Habits by Elephant Tree

Release date: April 24, 2020
Label: Holy Roar Records

I’ll be honest with you. I have listened to little else but this album since the end of February. Yes, since those halcyon late-winter days, circumstances have been a little odd, to use a little understatement, but still. I would wager that even without the advent of a global pandemic, I would still be shouting to anyone who will listen that Habits is a contender for album of the year.

Before we delve into why exactly I stand by this statement, it is worth getting a few housekeeping matters out of the way. Firstly, this has been billed as a ‘doom’ or ‘stoner’ record, as Elephant Tree‘s self-titled debut on Magnetic Eye Records was extremely heavy, if also backed up by melody and a hefty dose of blues. But the tag will of course turn a whole lot of people off because it may be a bit y’know, stonery or doomy. Secondly, it is the band’s first effort on Holy Roar, which has a reputation for rowdy songs. Noisy rackets that younger siblings annoy their elder family members with.

Well. Consider this album a gateway album into all of the above. Because I defy anyone who likes music not to like these tunes. The combination of melody, heaviosity and psychedelia may have been tried before (ha! Once or twice…) but seldom has it been done to such effect that it sounds so fresh and uplifting.

‘Sails’, the first proper song – the intro, ‘Wake.Repeat’, is a kind of Dark Side of the Moon-style heartbeat – has a chorus to open your heart wide, while ‘Faceless’, which follows, has a lovely melodic line which is nigh-on impossible to get out of your head. Then there is ‘Bird’, which soars as high as its name suggests. Trust me: it will go straight on the arms-outstretched-on-the-top of-a-hill playlist.

The guitar tones may be fluffy and deep as a luxury beanbag. And the bass may be rich and bendy, driven by large and looming drums and bolstered by occasional keyboards. Together, they conjure riffs to die for. But above the wall of sound are harmonised vocals which are tuneful and fragile, in a good way – like those late 1960s heart-throbs who seemed determined to sing their way through the encroaching psychedelia.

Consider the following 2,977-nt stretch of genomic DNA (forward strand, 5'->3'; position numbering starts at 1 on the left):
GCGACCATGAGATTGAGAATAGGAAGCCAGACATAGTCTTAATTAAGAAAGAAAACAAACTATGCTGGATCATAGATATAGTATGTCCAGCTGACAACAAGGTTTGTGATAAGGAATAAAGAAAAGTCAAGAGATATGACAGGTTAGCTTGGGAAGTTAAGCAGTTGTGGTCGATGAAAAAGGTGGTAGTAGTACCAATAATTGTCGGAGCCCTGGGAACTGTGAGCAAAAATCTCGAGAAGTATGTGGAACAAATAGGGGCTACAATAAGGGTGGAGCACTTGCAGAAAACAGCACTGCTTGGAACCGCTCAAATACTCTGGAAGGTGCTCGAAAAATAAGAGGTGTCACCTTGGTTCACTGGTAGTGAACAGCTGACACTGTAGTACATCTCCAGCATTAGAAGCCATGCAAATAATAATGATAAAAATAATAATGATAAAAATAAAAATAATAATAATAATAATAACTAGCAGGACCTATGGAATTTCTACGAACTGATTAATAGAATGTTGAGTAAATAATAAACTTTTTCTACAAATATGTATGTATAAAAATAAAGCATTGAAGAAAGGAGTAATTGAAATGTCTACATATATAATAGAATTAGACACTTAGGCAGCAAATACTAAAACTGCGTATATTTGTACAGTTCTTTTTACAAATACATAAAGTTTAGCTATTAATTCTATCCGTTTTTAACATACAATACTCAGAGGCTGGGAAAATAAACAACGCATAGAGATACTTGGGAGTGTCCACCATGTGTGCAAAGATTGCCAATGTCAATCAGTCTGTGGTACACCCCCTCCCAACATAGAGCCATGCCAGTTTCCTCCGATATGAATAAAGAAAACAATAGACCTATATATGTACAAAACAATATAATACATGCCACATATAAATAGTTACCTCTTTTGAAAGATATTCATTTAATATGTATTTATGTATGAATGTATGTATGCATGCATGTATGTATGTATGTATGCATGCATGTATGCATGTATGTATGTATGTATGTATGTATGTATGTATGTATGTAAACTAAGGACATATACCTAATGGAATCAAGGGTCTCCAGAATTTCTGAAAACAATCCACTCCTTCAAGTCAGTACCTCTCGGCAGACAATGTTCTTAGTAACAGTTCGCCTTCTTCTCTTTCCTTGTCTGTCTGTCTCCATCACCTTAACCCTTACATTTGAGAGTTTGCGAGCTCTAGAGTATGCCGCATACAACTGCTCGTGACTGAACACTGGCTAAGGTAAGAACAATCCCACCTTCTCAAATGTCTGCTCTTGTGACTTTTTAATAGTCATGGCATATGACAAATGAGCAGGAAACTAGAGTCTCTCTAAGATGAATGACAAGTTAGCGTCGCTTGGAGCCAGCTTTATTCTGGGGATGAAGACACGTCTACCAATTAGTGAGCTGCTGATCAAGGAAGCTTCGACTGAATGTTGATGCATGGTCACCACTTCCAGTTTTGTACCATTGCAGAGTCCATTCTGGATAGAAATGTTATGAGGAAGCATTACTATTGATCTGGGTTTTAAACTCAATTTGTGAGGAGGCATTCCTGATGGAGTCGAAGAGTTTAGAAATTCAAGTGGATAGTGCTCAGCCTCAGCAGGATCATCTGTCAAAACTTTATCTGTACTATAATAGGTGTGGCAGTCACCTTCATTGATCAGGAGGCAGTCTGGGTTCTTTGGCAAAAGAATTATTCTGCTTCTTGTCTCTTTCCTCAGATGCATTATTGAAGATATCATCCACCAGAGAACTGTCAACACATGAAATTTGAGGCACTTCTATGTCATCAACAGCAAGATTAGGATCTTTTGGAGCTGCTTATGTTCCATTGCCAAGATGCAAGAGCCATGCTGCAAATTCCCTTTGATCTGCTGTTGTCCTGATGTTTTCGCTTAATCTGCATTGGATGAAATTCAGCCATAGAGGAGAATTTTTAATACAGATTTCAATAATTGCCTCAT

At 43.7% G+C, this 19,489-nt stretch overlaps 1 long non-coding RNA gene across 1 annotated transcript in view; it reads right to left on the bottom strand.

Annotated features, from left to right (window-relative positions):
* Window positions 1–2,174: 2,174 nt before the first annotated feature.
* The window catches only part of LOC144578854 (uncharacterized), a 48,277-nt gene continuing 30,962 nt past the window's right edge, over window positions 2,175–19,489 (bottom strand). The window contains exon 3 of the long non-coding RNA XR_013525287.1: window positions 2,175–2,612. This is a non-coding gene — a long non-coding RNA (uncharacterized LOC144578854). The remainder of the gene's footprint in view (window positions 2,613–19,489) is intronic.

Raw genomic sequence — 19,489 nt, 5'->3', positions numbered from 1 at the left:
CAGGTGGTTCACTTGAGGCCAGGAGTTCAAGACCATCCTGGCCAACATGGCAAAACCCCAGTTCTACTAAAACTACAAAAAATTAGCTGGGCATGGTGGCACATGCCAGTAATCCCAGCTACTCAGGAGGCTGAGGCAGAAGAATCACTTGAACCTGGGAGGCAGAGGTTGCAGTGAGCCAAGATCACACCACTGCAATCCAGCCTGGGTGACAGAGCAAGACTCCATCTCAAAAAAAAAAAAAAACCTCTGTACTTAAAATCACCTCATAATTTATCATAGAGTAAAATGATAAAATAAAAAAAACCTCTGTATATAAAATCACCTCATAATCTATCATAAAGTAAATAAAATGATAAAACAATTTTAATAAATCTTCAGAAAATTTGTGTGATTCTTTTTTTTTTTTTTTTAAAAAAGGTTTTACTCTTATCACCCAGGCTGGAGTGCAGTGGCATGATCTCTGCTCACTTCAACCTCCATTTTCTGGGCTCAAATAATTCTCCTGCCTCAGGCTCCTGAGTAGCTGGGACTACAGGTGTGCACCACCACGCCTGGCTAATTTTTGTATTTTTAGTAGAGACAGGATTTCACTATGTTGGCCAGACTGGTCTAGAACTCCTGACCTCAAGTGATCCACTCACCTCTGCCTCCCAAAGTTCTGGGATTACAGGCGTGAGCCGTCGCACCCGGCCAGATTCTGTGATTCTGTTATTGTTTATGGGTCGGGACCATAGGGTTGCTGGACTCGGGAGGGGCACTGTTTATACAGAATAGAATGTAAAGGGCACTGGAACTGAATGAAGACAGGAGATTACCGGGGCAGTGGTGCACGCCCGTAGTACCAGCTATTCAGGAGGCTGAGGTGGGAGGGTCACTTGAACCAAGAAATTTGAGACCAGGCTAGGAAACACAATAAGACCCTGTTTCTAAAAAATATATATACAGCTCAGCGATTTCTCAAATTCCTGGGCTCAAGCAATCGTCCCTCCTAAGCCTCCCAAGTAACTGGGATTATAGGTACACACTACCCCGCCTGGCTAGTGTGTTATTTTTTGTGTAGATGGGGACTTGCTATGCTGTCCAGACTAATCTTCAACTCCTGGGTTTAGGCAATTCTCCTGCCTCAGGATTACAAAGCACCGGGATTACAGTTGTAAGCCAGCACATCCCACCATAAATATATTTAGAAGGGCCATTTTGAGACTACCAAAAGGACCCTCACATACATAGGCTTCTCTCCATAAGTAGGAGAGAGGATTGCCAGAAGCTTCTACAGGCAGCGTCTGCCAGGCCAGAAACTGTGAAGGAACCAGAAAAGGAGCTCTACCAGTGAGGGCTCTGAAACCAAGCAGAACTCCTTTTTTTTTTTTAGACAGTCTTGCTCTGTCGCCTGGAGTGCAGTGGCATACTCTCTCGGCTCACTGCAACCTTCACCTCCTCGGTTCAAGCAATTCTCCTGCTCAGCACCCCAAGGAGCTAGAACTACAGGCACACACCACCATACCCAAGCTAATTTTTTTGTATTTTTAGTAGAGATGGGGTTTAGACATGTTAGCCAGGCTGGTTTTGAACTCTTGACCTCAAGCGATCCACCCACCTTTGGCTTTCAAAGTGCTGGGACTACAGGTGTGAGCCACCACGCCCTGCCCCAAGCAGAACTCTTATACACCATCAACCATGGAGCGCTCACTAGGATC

And to complete the package, the songs are so well put together. Their first album was very good, make no mistake, but the songwriting here is light years ahead of what they have produced previously. You get the feeling that if Elephant Tree hadn’t fallen down the stoner rabbit-hole, then their melodies would be bringing joy to pop fans. Seriously.

Take ‘Exit the Soul’ as an example. It is not as immediately catchy as the aforementioned tunes, but it has a swaying, soothing riff which is the epitome of a Big Friendly Giant. It will startle you as it lumbers into your ears, but once it is there and has made itself comfortable, it is clear that it means no harm – even when it breaks down into a snail’s pace. And if that number is not enough to convince you that these guys know how to write a tune, the acoustic song, ‘The Fall Chorus’ will do. It is a gorgeous song, with a cool, melancholic folky coda involving a violin. It transports you to a mythical land of patchouli and velvet, long hair and mild hallucinogens.

The album finishes off with the two heaviest of the eight songs. ‘Wasted’ delves deep into the recesses of psychedelia, with extended solos, filtered vocals and lyrics like this: “I am wasting my time, trying to find a reason to rhyme, a reason why strange things are happening in my mind.” It is an enormous song and showcases everything that is amazing about this album: not only the tone and melody, but also the effortless way in which it is both weighty and uplifting.

‘Broken Nails’, meanwhile, is mostly instrumental and very, very dark. It is a good counter to the melody enjoyed elsewhere, as it is all about the riffs. And spookiness. But don’t let it scare you. Just go back to the beginning and envelope yourself in the album again. Trust me, you will want to do that over and over again.

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